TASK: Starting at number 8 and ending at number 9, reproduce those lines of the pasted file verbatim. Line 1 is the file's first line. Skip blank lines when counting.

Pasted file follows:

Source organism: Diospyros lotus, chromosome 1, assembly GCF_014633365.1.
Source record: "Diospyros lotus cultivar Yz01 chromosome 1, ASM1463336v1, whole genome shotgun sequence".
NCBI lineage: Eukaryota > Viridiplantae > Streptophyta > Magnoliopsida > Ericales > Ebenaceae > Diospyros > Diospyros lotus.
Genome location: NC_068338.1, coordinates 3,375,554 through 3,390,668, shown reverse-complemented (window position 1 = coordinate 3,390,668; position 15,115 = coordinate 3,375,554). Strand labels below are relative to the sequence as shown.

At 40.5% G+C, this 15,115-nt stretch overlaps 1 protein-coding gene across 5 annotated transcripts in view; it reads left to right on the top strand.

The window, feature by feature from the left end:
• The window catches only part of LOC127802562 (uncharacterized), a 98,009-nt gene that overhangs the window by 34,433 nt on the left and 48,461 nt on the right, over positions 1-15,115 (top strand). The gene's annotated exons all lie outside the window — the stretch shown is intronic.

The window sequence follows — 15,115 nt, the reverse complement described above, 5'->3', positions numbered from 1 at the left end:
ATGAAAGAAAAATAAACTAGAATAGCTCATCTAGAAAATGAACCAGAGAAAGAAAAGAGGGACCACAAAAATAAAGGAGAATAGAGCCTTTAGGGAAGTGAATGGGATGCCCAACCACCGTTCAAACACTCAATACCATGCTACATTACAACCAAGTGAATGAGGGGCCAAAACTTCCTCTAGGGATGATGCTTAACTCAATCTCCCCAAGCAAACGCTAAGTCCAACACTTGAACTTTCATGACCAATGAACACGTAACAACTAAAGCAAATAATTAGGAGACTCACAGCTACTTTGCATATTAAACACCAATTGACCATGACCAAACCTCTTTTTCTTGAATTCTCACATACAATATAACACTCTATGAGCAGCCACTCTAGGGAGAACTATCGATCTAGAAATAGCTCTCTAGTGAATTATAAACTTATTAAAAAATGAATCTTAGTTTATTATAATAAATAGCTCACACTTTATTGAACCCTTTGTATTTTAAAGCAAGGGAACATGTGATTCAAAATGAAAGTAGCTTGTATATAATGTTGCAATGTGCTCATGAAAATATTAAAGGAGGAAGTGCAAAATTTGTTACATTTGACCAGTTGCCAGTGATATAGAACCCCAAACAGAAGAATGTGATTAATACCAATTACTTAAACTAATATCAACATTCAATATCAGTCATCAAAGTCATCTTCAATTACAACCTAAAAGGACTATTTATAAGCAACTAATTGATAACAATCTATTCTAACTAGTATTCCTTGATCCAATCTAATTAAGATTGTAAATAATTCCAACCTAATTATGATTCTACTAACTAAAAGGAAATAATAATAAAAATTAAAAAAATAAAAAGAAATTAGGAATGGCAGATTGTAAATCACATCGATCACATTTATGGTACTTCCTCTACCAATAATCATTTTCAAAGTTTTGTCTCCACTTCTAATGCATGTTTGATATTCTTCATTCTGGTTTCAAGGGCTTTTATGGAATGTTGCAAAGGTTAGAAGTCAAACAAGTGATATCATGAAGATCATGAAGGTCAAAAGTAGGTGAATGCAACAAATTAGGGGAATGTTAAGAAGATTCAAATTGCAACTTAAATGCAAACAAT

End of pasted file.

The window sequence follows — 15,115 nt, the reverse complement described above, 5'->3', positions numbered from 1 at the left end:
ATGAAAGAAAAATAAACTAGAATAGCTCATCTAGAAAATGAACCAGAGAAAGAAAAGAGGGACCACAAAAATAAAGGAGAATAGAGCCTTTAGGGAAGTGAATGGGATGCCCAACCACCGTTCAAACACTCAATACCATGCTACATTACAACCAAGTGAATGAGGGGCCAAAACTTCCTCTAGGGATGATGCTTAACTCAATCTCCCCAAGCAAACGCTAAGTCCAACACTTGAACTTTCATGACCAATGAACACGTAACAACTAAAGCAAATAATTAGGAGACTCACAGCTACTTTGCATATTAAACACCAATTGACCATGACCAAACCTCTTTTTCTTGAATTCTCACATACAATATAACACTCTATGAGCAGCCACTCTAGGGAGAACTATCGATCTAGAAATAGCTCTCTAGTGAATTATAAACTTATTAAAAAATGAATCTTAGTTTATTATAATAAATAGCTCACACTTTATTGAACCCTTTGTATTTTAAAGCAAGGGAACATGTGATTCAAAATGAAAGTAGCTTGTATATAATGTTGCAATGTGCTCATGAAAATATTAAAGGAGGAAGTGCAAAATTTGTTACATTTGACCAGTTGCCAGTGATATAGAACCCCAAACAGAAGAATGTGATTAATACCAATTACTTAAACTAATATCAACATTCAATATCAGTCATCAAAGTCATCTTCAATTACAACCTAAAAGGACTATTTATAAGCAACTAATTGATAACAATCTATTCTAACTAGTATTCCTTGATCCAATCTAATTAAGATTGTAAATAATTCCAACCTAATTATGATTCTACTAACTAAAAGGAAATAATAATAAAAATTAAAAAAATAAAAAGAAATTAGGAATGGCAGATTGTAAATCACATCGATCACATTTATGGTACTTCCTCTACCAATAATCATTTTCAAAGTTTTGTCTCCACTTCTAATGCATGTTTGATATTCTTCATTCTGGTTTCAAGGGCTTTTATGGAATGTTGCAAAGGTTAGAAGTCAAACAAGTGATATCATGAAGATCATGAAGGTCAAAAGTAGGTGAATGCAACAAATTAGGGGAATGTTAAGAAGATTCAAATTGCAACTTAAATGCAAACAAT